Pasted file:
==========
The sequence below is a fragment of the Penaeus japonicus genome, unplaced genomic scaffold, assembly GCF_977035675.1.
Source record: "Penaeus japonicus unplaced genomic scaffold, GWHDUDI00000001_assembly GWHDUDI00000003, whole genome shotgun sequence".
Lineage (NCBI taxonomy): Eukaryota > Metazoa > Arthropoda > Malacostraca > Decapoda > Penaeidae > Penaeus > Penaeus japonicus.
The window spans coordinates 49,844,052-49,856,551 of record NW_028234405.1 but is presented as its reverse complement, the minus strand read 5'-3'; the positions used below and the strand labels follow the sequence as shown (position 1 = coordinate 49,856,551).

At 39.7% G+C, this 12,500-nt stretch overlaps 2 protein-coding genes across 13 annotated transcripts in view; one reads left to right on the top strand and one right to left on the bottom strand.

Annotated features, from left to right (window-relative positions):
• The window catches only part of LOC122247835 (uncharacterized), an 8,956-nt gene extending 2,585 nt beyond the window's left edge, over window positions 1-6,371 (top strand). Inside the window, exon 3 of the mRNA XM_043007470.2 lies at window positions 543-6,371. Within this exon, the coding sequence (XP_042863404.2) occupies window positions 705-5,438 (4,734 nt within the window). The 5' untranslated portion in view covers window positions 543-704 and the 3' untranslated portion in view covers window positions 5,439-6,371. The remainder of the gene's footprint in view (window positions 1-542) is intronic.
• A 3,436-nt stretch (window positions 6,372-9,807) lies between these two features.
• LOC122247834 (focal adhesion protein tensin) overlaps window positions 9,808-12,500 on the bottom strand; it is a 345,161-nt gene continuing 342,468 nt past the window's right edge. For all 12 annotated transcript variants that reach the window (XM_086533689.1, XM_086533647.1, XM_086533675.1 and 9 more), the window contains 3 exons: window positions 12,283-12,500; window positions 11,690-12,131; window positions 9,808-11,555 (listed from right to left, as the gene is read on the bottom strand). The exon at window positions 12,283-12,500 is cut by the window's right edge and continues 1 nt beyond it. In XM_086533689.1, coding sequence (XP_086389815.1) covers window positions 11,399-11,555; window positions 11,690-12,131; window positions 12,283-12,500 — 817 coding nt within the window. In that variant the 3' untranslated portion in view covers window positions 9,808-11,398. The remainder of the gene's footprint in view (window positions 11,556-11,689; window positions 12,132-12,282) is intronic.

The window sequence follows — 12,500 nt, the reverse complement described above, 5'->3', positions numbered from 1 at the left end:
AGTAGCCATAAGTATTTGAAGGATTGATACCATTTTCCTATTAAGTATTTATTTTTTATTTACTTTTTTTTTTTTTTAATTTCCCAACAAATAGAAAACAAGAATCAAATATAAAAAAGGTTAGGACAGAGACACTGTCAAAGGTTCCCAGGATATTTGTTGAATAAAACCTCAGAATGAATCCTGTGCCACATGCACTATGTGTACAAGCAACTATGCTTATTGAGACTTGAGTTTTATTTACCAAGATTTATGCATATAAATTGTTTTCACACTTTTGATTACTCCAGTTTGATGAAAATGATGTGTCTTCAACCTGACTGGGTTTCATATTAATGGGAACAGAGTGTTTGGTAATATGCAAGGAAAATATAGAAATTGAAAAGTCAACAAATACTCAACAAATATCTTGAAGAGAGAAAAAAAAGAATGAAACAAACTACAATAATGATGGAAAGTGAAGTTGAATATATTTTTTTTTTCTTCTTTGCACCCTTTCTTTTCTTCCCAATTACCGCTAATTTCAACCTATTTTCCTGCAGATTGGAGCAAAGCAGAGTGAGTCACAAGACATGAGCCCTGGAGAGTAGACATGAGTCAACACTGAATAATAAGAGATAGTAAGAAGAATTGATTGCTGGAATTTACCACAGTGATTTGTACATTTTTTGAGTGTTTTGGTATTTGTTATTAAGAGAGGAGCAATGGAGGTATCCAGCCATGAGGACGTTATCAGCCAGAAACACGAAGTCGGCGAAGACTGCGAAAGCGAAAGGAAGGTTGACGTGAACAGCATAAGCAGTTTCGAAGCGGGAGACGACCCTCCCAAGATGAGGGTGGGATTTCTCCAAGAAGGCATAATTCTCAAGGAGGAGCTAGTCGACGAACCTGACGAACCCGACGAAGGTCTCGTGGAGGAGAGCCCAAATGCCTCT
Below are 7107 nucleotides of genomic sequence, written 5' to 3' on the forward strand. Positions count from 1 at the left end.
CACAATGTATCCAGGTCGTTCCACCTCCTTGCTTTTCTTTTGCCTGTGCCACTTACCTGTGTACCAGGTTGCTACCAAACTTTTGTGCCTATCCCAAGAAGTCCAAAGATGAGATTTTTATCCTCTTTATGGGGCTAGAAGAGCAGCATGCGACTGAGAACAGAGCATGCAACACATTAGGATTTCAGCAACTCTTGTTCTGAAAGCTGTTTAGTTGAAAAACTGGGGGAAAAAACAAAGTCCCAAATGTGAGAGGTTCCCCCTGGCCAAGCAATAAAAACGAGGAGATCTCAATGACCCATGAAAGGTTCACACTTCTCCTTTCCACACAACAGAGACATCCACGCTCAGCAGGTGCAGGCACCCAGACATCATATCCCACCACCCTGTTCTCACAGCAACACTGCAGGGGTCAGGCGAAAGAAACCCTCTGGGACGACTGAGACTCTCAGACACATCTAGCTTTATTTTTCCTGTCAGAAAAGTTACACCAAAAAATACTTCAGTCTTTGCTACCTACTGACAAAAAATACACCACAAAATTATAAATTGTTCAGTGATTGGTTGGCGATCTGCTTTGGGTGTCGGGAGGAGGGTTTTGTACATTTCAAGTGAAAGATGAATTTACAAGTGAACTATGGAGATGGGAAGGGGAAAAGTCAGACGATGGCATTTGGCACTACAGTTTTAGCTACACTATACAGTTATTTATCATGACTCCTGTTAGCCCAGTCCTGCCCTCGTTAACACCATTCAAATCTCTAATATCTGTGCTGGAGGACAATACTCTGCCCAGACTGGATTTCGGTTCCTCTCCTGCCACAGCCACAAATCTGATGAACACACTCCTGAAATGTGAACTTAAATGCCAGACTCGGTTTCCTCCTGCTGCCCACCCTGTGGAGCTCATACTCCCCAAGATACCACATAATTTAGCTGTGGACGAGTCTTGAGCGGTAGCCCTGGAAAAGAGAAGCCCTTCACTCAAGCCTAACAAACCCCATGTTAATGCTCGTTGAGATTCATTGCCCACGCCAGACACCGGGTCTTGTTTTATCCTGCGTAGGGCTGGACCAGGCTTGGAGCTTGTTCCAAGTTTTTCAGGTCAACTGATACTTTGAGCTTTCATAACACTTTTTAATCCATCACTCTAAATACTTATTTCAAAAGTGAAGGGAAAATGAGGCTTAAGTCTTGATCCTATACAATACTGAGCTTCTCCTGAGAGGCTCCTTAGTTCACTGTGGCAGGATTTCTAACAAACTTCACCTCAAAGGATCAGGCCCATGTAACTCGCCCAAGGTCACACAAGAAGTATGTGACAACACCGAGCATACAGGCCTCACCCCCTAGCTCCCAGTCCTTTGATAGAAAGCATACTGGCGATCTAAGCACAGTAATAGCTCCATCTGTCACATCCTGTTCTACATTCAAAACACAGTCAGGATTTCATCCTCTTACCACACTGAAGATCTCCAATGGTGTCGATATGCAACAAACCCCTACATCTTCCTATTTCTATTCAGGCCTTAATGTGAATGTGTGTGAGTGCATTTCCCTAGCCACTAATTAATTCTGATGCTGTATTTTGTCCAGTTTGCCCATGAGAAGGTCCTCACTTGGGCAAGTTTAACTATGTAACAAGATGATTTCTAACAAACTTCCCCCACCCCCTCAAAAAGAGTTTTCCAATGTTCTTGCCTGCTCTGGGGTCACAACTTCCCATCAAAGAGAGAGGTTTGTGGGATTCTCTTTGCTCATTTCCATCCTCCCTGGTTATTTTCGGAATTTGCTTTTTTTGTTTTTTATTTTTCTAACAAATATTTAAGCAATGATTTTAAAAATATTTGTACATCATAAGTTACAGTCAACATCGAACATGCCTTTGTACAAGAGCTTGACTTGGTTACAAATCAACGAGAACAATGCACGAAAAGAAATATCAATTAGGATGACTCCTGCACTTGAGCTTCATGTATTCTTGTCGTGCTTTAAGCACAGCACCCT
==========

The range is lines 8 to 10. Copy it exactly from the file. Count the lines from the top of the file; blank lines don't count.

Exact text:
• A 3,436-nt stretch (window positions 6,372-9,807) lies between these two features.
• LOC122247834 (focal adhesion protein tensin) overlaps window positions 9,808-12,500 on the bottom strand; it is a 345,161-nt gene continuing 342,468 nt past the window's right edge. For all 12 annotated transcript variants that reach the window (XM_086533689.1, XM_086533647.1, XM_086533675.1 and 9 more), the window contains 3 exons: window positions 12,283-12,500; window positions 11,690-12,131; window positions 9,808-11,555 (listed from right to left, as the gene is read on the bottom strand). The exon at window positions 12,283-12,500 is cut by the window's right edge and continues 1 nt beyond it. In XM_086533689.1, coding sequence (XP_086389815.1) covers window positions 11,399-11,555; window positions 11,690-12,131; window positions 12,283-12,500 — 817 coding nt within the window. In that variant the 3' untranslated portion in view covers window positions 9,808-11,398. The remainder of the gene's footprint in view (window positions 11,556-11,689; window positions 12,132-12,282) is intronic.

The window sequence follows — 12,500 nt, the reverse complement described above, 5'->3', positions numbered from 1 at the left end: